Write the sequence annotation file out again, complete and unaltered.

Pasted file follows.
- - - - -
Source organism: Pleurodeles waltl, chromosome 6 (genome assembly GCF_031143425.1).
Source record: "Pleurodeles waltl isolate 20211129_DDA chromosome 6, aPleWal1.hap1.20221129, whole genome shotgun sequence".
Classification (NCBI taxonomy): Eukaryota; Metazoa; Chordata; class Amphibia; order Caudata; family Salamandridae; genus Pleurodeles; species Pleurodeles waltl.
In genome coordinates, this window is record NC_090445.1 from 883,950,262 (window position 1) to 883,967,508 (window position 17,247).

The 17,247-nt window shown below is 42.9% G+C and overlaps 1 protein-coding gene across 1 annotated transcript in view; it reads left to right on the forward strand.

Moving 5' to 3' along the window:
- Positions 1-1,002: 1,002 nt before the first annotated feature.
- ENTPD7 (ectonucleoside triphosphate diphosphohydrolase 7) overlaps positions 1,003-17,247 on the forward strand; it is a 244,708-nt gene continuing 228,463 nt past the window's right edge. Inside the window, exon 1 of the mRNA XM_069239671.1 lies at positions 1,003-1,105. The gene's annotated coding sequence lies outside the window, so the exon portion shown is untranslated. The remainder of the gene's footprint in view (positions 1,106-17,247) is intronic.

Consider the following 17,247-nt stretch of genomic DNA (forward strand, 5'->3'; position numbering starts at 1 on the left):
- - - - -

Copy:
Source organism: Pleurodeles waltl, chromosome 6 (genome assembly GCF_031143425.1).
Source record: "Pleurodeles waltl isolate 20211129_DDA chromosome 6, aPleWal1.hap1.20221129, whole genome shotgun sequence".
Classification (NCBI taxonomy): Eukaryota; Metazoa; Chordata; class Amphibia; order Caudata; family Salamandridae; genus Pleurodeles; species Pleurodeles waltl.
In genome coordinates, this window is record NC_090445.1 from 883,950,262 (window position 1) to 883,967,508 (window position 17,247).

The 17,247-nt window shown below is 42.9% G+C and overlaps 1 protein-coding gene across 1 annotated transcript in view; it reads left to right on the forward strand.

Moving 5' to 3' along the window:
- Positions 1-1,002: 1,002 nt before the first annotated feature.
- ENTPD7 (ectonucleoside triphosphate diphosphohydrolase 7) overlaps positions 1,003-17,247 on the forward strand; it is a 244,708-nt gene continuing 228,463 nt past the window's right edge. Inside the window, exon 1 of the mRNA XM_069239671.1 lies at positions 1,003-1,105. The gene's annotated coding sequence lies outside the window, so the exon portion shown is untranslated. The remainder of the gene's footprint in view (positions 1,106-17,247) is intronic.

Consider the following 17,247-nt stretch of genomic DNA (forward strand, 5'->3'; position numbering starts at 1 on the left):